Bartholomew County Facts
County Seat – Columbus
Area – 409.36 sq mi
Population – 82,753(2018)
Founded – January 9, 1821
Named for- Joseph Bartholomew
234 Washington St # 303,
Columbus, IN 47201
506 Fifth Street
Columbus, IN 47201
The Indiana Legislature created Bartholomew County on February 12, 1821 and takes its name from Lieutenant Colonel Joseph Bartholomew, wounded at the Battle of Tippecanoe. Local legend says that Colonel Bartholomew and General John Tipton rode horses through the area in May 1820, surveying the possibilities of the area that would become Bartholomew County. Tipton purchased several parcels of land shortly after, which formed the nucleus of future County Seat, Columbus, Indiana.
Bartholomew County CourthouseVisitors to Columbus Indiana will find this historical marker noting the importance of the Bartholomew County Historical MarkerTitle of Marker:Bartholomew County CourthouseLocation:SE corner of courthouse, 234 Washington Street, Columbus. (Bartholomew County, Indiana)Installed by:2000 Indiana Historical Bureau and Joseph Hart Chapter, Daughters of the American RevolutionMarker ID #: ID# : 03.2000.1Marker Text:
Side one:County formed by Indiana General Assembly 1821. Thirty acres of land were purchased, and John Tipton donated thirty acres, for county seat. State commissioners named county seat Tiptona–after Tipton; local elected commissioners renamed it Columbus. Tipton served as state representative, Indian agent, and United States senator.Side two:Second Empire Style courthouse, designed by Isaac Hodgson, completed 1874, is county’s fourth courthouse. Constructed of red brick with white limestone trim. Foundation is rusticated blue limestone. Original slate roof replaced 1953 with standing-seam copper. Extensive remodeling 1968; interior restoration completed 1998. Listed in National Register of Historic Places 1979.Reviewed: 29 June 2011. Read the Review. Learn more about our Accuracy of Marker Texts Policy.Author Note – the revisions are worked into the following narrative:Short History by the AuthorThe Indiana General Assembly created Bartholomew County on February 12, 1821 out of portions of Jackson and Delaware Counties.. The county’s name derives from Lieutenant Colonel Joseph Bartholomew. The county seat is on land which consists of two parcels, thirty purchased by the County and thirty acres obtained from John Tipton. The status of the land obtained from John Tipton is not clear. From land transfer records it is not clear if Tipton donated the land or if the County purchased it. The record is not clear either if the State Commissioners suggested the name “Tiptona.” Records indicate that early in discussions about the new county seat’s name, some did suggest Tiptona. However, on March 19, 1821, the commissioners had settled on the name “Columbus.”
John Tipton (August 14, 1786 – April 5, 1839)John was born in Sevier County, Tennessee, where his father died in an Amerindian raid. He moved to Harrison County, Indiana in 1803 and married Martha Shields. He farmed and fought natives, leading a unit of the famed Yellow Jackets during the Battle of Tippecanoe. he gained election to the Indiana State House of Representatives from 1819 to 1823. During this time, he was involved in the formation of Bartholomew County and its county seat, Columbus.Bartholomew County CourthouseIrish born architect Isaac Hodgson designed the courthouse, one of six he designed in Indiana. Construction began in 1870 and completed in 1874. the courthouse cost $225,000 to build. Isaac Hodgson (1826–1909)A native of Belfast, Ireland, Hodgson immigrated to the United States in 1848. He started in New York, but came to Louisville, Kentucky in 1849. He became a full architect in 1855 and during his career he worked mostly in Indiana and Minnesota. He designed six Indiana court houses, the Marion County courthouse and several notable buildings in Minnesota after he moved there in 1882.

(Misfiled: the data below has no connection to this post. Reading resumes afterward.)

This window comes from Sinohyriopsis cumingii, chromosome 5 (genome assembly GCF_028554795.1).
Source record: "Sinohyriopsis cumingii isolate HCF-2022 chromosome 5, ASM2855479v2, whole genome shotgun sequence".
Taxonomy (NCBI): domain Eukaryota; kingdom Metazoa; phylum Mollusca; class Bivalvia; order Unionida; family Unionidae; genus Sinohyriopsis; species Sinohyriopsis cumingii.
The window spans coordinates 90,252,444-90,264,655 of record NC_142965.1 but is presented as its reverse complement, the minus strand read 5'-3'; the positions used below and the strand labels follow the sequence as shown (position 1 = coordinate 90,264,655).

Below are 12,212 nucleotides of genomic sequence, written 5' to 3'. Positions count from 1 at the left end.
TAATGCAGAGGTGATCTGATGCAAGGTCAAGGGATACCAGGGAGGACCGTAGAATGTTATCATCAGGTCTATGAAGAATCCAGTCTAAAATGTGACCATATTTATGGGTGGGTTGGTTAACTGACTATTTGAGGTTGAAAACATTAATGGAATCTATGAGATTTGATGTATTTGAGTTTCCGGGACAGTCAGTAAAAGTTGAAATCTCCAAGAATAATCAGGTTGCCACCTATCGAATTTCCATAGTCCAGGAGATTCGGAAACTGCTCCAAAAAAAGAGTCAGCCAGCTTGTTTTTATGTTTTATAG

Joseph Bartholomew (March 15, 1766 – November 3, 1840) The son of Daniel Bartholomew, Jr. and Elizabeth Catharine Bartholomew, Joseph was native to Amwell, Hunterdon, New Jersey. The family moved to Pennsylvanian around 1768, where is father died. His mother remarried, however the stepfather treated the Bartholomew children poorly. Joseph had little formal education and schooled himself in the ways of the frontier. He became an expert rifleman and experienced in woodcraft. He also acquired skills in surveying and land titles. Joseph gained a reputation as an “Indian fighter” during this period. Military ScoutWhen the Revolutionary War broke out, the ten-year-old Joseph volunteered to join the militia and helped defend the Pennsylvania frontier against Amerindian raids. He later served in the same capacity during some of the military campaigns in the Northwest Indian War. Marriage and FamilyHe married Christiana Peckinpaugh around 1788 – 1790, with whom he had ten children. The young family floated down the Ohio River by flatboat to the area around Louisville, Kentucky around 1795. Clark CountyMove to Clark County, IndianaBartholomew was present at the signing of the 1795 Treaty of Greenville, having taken part in General Anthony Wayne’s campaign, which ended with the Battle of Fallen Timbers. Sometime around 1800 the family moved to Clark County. he settled in the Clark’s Grant near the town of Charlestown., Indiana where he surveyed land and took part in the defense against the natives. On May 10, 1808 his wife died giving birth. On July 30, 1812 he married Elizabeth McNaught, with whom he had five children. Elizabeth died in a horse riding accident in 1824. Bartholomew did not remarry.Military Experience IndianaWar of 1812On September 21, 1803 he had received a commission as a major in the Clark County militia. he would rise to Lieutenant Colonel, a rank he held during the Battle of Tippecanoe. During the battle he was shot in the arm. His service during the battle gained him the rank of brigadier general. He would serve later in the White River Campaign, a short lived march up the White River Valley from Vincennes to an area north of present day Indianapolis that terminated when the soldiers involved found most of the native villages abandoned. After the War of 1812 Bartholomew served as a surveyor and farmer as well as serving in both the House of Representatives and Senate in the Indiana General Assembly. In 1821 he joined the expedition that located the site that would become Indianapolis. In May 1820, he purchased land in the area at the area where the White and Driftwood rivers join. He built a cabin on the site. Farmer in Indiana and Move to IllinoisA friend of Bartholomew’s requested that he sponsor a $30,000 bond so his friend could purchase some property. The friend defaulted on the bond, leaving Bartholomew responsible for half the debt. The situation forced Bartholomew to sell his farm to service the loan. He moved to McLean County, Illinois, where he would later serve in the Black Hawk War in 1832. After his death he was interred in Clarksville cemetery in McLean County.